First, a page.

removing /usr/lib/chromium and installing the new files. You might want to 
a versioned directory, such as /usr/lib/chromium-46.0.2490.86 which is more
consistent with LFS.

Personally, I create a zip of the compiled Chromium package so I can easily
install it on multiple systems. From the compiled source directory run these
$ CVERSION=46.0.2490.86
$ mkdir -p ../chromium-$CVERSION-compiled/{chromium,man}
$ cp out/Release/chrome ../chromium-$CVERSION-compiled/chromium/chromium
$ cp out/Release/chrome_sandbox \
$ cp out/Release/chromedriver ../chromium-$CVERSION-compiled/chromium
$ cp out/Release/{*.pak,*.bin} ../chromium-$CVERSION-compiled/chromium
$ cp -r out/Release/locales ../chromium-$CVERSION-compiled/chromium
$ cp out/Release/chrome.1 ../chromium-$CVERSION-compiled/man
$ cd ..
$ tar cJvf chromium-$CVERSION-compiled.tar.xz chromium-$CVERSION-compiled
$ rm -fr chromium-$CVERSION-compiled

The resulting package can be installed on multiple systems, as long as each
system has the same dependencies installed and you use generic CFLAGS when
compiling, such as "-march=x86-64 -O2 -pipe"

Install the package as root:
# CVERSION=46.0.2490.86
# tar Jxf chromium-$CVERSION-compiled.tar.xz
# cd chromium-$CVERSION-compiled
# mv chromium /usr/lib

Make sure root owns everything in the install dir:
# chown root:root /usr/lib/chromium -R

Set the Chromium sandbox setuid, although this might seem counter intuitive
this helps Chromium drop privileges after starting.
# chmod 4755 /usr/lib/chromium/chrome-sandbox

Install the man page
# install -Dm644 man/chrome.1 /usr/share/man/man1/chromium.1

Finally, create /usr/share/applications/chromium.desktop with 644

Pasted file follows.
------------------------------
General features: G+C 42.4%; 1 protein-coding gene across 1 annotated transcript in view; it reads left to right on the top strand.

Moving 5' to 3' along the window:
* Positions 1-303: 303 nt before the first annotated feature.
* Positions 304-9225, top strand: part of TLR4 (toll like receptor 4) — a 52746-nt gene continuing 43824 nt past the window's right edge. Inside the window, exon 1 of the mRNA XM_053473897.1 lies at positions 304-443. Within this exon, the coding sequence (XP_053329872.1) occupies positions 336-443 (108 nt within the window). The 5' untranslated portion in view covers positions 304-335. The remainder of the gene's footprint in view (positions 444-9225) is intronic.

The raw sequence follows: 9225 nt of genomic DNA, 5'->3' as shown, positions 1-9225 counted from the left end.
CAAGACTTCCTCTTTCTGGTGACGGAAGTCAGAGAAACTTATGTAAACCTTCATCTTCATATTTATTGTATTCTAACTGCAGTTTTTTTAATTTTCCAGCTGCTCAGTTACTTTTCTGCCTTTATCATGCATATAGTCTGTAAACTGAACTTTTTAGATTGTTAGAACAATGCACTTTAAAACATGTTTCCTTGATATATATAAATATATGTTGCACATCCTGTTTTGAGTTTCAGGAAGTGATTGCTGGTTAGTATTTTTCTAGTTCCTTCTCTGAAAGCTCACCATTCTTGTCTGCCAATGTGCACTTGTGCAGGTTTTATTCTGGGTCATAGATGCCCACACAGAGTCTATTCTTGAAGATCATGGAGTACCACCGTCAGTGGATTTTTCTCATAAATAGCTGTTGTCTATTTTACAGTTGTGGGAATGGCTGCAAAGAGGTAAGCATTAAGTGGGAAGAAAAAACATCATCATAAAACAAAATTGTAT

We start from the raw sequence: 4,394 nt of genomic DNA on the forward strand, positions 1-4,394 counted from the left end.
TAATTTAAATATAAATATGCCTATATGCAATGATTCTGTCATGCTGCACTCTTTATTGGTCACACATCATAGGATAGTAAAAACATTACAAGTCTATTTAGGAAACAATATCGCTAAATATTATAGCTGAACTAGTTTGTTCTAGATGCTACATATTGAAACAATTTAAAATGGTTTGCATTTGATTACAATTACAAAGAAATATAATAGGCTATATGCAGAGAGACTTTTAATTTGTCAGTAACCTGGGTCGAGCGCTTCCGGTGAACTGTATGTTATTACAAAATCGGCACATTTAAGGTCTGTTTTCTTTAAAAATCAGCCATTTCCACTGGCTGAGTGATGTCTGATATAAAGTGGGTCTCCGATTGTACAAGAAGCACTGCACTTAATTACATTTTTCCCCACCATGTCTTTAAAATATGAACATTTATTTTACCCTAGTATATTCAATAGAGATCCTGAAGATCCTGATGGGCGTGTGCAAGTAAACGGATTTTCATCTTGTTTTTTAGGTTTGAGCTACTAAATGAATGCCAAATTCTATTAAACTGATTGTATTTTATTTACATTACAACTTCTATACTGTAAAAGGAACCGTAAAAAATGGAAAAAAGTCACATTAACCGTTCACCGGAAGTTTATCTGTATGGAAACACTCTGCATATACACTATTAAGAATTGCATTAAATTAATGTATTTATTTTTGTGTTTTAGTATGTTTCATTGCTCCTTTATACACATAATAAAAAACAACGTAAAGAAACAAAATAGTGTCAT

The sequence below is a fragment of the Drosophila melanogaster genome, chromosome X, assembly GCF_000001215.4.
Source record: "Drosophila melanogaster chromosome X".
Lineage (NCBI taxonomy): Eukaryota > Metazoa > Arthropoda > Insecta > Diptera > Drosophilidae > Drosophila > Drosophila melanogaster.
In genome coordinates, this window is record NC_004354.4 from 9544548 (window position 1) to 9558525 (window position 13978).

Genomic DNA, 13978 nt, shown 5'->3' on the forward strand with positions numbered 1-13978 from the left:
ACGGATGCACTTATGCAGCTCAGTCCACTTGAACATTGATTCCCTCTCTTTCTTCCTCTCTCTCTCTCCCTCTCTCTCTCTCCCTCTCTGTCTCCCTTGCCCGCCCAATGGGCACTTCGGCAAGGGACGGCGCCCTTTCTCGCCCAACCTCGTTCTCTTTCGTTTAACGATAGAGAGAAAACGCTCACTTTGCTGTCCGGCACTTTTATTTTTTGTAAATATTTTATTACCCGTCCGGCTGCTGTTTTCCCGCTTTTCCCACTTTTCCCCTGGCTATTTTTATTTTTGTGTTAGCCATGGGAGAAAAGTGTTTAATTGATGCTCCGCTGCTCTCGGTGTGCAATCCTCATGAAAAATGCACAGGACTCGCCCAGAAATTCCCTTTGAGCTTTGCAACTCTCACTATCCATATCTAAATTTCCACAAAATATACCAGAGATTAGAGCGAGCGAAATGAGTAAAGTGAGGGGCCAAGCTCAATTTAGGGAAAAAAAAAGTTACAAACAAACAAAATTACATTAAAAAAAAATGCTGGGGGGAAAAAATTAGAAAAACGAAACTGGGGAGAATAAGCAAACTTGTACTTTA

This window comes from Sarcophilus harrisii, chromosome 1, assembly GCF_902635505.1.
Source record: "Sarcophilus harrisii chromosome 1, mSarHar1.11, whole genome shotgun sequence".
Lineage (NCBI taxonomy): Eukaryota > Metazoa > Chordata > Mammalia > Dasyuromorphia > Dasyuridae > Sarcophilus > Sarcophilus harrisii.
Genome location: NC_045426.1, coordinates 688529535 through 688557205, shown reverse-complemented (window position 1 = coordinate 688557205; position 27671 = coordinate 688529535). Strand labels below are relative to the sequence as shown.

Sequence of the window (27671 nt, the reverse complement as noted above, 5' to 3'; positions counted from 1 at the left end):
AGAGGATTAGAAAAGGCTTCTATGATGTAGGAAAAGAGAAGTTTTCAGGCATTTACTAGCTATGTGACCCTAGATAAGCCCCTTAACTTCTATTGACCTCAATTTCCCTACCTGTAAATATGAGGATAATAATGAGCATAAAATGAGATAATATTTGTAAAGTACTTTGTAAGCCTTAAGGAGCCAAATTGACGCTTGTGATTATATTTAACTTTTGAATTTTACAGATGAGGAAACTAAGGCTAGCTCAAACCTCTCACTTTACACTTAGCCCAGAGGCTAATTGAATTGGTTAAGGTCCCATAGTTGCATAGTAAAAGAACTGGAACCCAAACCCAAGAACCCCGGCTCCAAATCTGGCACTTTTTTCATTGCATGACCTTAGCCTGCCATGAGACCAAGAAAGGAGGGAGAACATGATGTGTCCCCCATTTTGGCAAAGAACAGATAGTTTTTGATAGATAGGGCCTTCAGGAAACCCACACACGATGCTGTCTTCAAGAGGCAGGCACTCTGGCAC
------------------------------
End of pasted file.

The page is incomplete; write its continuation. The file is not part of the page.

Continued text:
This is optional but makes Chromium show up in your Desktop Environment. You
can use the desktop file provided by Arch Linux:

5. Checks
Open Chromium and type in this URL: chrome://sandbox
The page should say: "You are adequately sandboxed." On my system every 
is on Yes, except the Namespace Sandbox. If you haven't enabled the YAMA
security settings in your kernel config this settings is "No" as well.

6. Privacy
Unfortunately Chromium includes some code that might violate your privacy. 
example, the URL bar sends an identifier to Google to search for the
geographically closest search provider. Users may not be comfortable with
Chromium contacting Google or other companies. To prevent this you can use 
Inox patchset, which provides a set of patches to increase privacy.
These patches can be applied after decompressing the source. The author also
recommends some changes to the _chromium_conf variable. I've tested Chromium
with and without these patches and settings, both work fine.

An alternative is the Iridium browser which does something similar and is a
fork of Chromium. I have no experience with this browser.

* Arch Linux Chromium package maintainers
* Gentoo Chromium package maintainers

  * Initial revision.